Hollywood

Politically Correct: How Hollywood Leverages Public Consciousness and Creates Taboo

Laura O’Brian

The same essential arguments made against smoking in movies can be made against almost any kind of activity that can be depicted in a film. Alcohol is highly addictive, poses public health risks, and intrigues teenagers. Are all activities capable of causing harm therefore unsuitable subject matter for movies? Of course not, because if this were policy, no one would watch movies, which is the last thing the MPAA wants. 

Lost in Liberal Hollywood: So Which Films Do Conservatives Prefer?

Kurt Thurber

To conservatives, the makers of movies are purveyors of socialism, the disintegration of “traditional values” and the nuclear family. As far back as the McCarthy Hearings in the 1950s, when Republican Senators tried to ferret out communist Hollywood screenwriters, friction has existed between the entertainment industry and conservative entities in the United States.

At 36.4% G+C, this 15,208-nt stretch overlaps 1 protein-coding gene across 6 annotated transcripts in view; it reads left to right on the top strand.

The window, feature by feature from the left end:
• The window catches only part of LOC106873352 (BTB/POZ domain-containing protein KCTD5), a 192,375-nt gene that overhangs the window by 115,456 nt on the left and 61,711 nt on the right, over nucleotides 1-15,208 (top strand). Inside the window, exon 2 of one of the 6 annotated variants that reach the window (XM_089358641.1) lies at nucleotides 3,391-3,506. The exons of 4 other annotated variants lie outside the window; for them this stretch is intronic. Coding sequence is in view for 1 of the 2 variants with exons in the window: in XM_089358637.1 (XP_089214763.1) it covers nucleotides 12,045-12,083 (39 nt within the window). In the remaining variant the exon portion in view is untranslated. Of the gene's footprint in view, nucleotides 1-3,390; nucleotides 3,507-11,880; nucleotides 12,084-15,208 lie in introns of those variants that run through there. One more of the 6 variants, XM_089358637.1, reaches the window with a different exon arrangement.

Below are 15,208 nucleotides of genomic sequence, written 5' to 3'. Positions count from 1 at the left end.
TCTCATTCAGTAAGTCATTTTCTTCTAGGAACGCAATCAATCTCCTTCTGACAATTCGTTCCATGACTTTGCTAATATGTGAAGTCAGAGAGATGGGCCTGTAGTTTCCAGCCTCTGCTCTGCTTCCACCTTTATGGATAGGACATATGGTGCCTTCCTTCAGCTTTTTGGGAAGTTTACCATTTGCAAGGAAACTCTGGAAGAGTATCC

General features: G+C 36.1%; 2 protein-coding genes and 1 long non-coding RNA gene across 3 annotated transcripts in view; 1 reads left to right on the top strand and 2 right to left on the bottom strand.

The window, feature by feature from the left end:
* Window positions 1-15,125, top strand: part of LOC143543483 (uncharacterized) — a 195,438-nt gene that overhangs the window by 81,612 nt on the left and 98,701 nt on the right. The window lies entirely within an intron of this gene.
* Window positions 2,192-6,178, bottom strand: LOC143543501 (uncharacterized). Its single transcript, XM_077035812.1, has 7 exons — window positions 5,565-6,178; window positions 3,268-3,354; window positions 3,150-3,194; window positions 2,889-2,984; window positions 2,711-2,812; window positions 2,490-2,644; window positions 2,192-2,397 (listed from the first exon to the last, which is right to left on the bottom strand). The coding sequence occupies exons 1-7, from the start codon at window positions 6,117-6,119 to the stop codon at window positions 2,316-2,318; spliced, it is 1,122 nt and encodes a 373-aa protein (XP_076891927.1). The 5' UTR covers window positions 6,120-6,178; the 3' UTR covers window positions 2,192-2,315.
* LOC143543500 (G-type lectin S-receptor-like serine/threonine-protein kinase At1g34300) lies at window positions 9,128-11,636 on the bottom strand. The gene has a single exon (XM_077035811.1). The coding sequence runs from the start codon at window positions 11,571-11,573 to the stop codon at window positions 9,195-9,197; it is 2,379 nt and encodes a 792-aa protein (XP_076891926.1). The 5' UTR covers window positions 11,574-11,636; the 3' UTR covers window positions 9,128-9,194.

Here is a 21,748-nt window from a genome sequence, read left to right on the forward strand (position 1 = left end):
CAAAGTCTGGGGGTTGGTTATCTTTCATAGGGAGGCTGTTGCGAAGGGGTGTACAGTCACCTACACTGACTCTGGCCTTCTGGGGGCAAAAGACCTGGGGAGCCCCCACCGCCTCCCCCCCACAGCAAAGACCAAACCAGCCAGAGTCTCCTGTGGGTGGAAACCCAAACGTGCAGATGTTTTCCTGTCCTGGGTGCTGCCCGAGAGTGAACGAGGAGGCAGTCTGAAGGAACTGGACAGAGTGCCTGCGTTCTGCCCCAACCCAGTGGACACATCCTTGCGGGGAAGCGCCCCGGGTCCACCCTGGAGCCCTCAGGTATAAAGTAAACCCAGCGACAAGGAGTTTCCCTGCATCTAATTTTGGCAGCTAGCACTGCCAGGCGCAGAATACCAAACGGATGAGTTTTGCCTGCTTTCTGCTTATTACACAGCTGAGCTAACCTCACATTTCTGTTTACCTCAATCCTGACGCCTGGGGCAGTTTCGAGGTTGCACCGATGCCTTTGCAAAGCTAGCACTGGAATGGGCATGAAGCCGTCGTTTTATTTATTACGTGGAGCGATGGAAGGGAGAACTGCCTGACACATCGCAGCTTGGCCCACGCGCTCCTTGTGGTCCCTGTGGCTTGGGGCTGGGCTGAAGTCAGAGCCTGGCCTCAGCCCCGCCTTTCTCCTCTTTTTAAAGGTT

Sartorial Colonialism: How the Suit Conquered the World

Reynard Loki

Imagine Gandhi. What is he wearing? Chances are your mind’s eye sees him in a simple piece of white fabric wrapped around his waist and legs. He’s wearing a dhoti, a seven-yard-long rectangular piece of unstitched cloth that is the traditional garb for men in Bangladesh, India and Sri Lanka.

 

But before Gandhi became the leader of the Indian independence movement and the inspiration for freedom fighters everywhere, he was a barrister who studied law at University College London. And at the time, he wore a suit.

 

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